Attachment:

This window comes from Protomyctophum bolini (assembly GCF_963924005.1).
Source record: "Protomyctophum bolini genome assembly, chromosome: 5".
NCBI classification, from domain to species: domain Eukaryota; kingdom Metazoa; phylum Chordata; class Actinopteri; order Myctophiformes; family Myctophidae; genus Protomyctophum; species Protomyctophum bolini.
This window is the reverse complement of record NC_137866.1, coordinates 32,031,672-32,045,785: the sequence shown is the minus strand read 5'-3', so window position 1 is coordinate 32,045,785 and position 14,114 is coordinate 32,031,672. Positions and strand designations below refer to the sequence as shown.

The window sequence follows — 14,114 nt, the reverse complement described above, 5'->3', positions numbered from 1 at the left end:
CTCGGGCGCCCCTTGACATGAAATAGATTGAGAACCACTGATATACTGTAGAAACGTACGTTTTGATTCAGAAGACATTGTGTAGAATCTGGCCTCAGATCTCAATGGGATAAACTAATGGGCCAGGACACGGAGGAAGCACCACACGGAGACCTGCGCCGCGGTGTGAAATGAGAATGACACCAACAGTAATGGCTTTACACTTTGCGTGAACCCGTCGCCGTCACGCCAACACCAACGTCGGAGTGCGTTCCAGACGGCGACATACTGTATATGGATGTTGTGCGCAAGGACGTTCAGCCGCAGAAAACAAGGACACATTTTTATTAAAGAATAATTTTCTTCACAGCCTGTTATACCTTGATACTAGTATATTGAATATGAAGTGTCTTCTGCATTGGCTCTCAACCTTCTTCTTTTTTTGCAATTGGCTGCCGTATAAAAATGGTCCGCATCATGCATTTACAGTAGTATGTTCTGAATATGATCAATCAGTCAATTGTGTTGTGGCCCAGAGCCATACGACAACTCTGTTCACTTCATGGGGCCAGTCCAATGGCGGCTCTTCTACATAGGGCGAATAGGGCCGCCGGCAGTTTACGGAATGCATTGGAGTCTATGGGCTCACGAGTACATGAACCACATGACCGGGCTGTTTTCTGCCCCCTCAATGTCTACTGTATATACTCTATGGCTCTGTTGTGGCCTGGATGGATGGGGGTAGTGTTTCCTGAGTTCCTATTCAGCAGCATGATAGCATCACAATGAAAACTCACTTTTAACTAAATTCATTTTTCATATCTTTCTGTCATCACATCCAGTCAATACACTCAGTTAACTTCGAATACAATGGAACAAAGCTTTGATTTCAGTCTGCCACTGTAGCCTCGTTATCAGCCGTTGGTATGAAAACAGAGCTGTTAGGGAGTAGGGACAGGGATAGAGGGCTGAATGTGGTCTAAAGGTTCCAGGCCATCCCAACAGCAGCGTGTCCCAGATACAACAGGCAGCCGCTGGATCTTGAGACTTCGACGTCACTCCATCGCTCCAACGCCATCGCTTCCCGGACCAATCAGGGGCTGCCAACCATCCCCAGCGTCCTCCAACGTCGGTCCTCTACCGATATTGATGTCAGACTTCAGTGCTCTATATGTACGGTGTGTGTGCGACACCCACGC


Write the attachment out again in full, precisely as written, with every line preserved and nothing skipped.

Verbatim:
This window comes from Protomyctophum bolini (assembly GCF_963924005.1).
Source record: "Protomyctophum bolini genome assembly, chromosome: 5".
NCBI classification, from domain to species: domain Eukaryota; kingdom Metazoa; phylum Chordata; class Actinopteri; order Myctophiformes; family Myctophidae; genus Protomyctophum; species Protomyctophum bolini.
This window is the reverse complement of record NC_137866.1, coordinates 32,031,672-32,045,785: the sequence shown is the minus strand read 5'-3', so window position 1 is coordinate 32,045,785 and position 14,114 is coordinate 32,031,672. Positions and strand designations below refer to the sequence as shown.

The window sequence follows — 14,114 nt, the reverse complement described above, 5'->3', positions numbered from 1 at the left end:
CTCGGGCGCCCCTTGACATGAAATAGATTGAGAACCACTGATATACTGTAGAAACGTACGTTTTGATTCAGAAGACATTGTGTAGAATCTGGCCTCAGATCTCAATGGGATAAACTAATGGGCCAGGACACGGAGGAAGCACCACACGGAGACCTGCGCCGCGGTGTGAAATGAGAATGACACCAACAGTAATGGCTTTACACTTTGCGTGAACCCGTCGCCGTCACGCCAACACCAACGTCGGAGTGCGTTCCAGACGGCGACATACTGTATATGGATGTTGTGCGCAAGGACGTTCAGCCGCAGAAAACAAGGACACATTTTTATTAAAGAATAATTTTCTTCACAGCCTGTTATACCTTGATACTAGTATATTGAATATGAAGTGTCTTCTGCATTGGCTCTCAACCTTCTTCTTTTTTTGCAATTGGCTGCCGTATAAAAATGGTCCGCATCATGCATTTACAGTAGTATGTTCTGAATATGATCAATCAGTCAATTGTGTTGTGGCCCAGAGCCATACGACAACTCTGTTCACTTCATGGGGCCAGTCCAATGGCGGCTCTTCTACATAGGGCGAATAGGGCCGCCGGCAGTTTACGGAATGCATTGGAGTCTATGGGCTCACGAGTACATGAACCACATGACCGGGCTGTTTTCTGCCCCCTCAATGTCTACTGTATATACTCTATGGCTCTGTTGTGGCCTGGATGGATGGGGGTAGTGTTTCCTGAGTTCCTATTCAGCAGCATGATAGCATCACAATGAAAACTCACTTTTAACTAAATTCATTTTTCATATCTTTCTGTCATCACATCCAGTCAATACACTCAGTTAACTTCGAATACAATGGAACAAAGCTTTGATTTCAGTCTGCCACTGTAGCCTCGTTATCAGCCGTTGGTATGAAAACAGAGCTGTTAGGGAGTAGGGACAGGGATAGAGGGCTGAATGTGGTCTAAAGGTTCCAGGCCATCCCAACAGCAGCGTGTCCCAGATACAACAGGCAGCCGCTGGATCTTGAGACTTCGACGTCACTCCATCGCTCCAACGCCATCGCTTCCCGGACCAATCAGGGGCTGCCAACCATCCCCAGCGTCCTCCAACGTCGGTCCTCTACCGATATTGATGTCAGACTTCAGTGCTCTATATGTACGGTGTGTGTGCGACACCCACGC